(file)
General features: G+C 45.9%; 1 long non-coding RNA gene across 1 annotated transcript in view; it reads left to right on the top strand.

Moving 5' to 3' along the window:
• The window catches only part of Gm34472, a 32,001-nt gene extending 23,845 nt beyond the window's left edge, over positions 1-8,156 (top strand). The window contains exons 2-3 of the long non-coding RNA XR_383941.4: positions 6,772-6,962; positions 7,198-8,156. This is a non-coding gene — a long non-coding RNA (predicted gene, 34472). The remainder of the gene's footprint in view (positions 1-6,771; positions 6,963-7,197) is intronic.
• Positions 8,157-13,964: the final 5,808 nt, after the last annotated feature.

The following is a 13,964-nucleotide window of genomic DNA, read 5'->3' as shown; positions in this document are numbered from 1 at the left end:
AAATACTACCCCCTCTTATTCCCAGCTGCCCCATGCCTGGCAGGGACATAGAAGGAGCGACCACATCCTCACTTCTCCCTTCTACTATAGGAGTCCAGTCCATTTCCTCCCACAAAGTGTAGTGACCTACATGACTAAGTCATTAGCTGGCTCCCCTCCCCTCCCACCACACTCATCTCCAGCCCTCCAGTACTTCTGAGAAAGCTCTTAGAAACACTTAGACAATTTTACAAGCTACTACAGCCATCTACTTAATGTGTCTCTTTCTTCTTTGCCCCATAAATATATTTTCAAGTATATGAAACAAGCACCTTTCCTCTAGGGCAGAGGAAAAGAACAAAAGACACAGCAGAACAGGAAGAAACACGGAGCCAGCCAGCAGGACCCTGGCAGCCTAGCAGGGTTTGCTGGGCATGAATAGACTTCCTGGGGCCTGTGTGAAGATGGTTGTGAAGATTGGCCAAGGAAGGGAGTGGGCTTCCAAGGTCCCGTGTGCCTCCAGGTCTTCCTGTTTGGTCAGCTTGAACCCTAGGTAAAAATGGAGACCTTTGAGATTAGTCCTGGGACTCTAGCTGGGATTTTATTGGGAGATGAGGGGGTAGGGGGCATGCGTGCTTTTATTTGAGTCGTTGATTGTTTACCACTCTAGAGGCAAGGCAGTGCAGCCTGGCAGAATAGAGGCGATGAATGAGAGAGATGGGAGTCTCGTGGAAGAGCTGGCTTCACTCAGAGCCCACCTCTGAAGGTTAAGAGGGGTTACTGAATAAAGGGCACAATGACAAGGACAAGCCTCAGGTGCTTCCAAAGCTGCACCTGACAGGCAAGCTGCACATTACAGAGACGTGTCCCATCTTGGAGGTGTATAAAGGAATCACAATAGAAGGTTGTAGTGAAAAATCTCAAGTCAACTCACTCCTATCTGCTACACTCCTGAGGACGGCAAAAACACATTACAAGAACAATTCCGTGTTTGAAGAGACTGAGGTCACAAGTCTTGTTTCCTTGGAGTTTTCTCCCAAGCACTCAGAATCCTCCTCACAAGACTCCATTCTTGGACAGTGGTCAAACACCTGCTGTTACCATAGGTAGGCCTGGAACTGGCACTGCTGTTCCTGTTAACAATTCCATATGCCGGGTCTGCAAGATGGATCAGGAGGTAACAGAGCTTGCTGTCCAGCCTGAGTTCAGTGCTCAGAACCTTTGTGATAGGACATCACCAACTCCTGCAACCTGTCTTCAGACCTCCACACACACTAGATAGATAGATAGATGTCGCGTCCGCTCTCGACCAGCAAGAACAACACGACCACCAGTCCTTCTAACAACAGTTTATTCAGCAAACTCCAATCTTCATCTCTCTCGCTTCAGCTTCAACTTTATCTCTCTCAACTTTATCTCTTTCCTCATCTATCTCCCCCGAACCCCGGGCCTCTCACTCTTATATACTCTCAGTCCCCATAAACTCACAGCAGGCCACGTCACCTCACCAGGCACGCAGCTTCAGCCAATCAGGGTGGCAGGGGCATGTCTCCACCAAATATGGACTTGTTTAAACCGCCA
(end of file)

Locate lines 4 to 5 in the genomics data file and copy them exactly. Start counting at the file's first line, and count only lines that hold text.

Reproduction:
• Positions 8,157-13,964: the final 5,808 nt, after the last annotated feature.

The following is a 13,964-nucleotide window of genomic DNA, read 5'->3' as shown; positions in this document are numbered from 1 at the left end: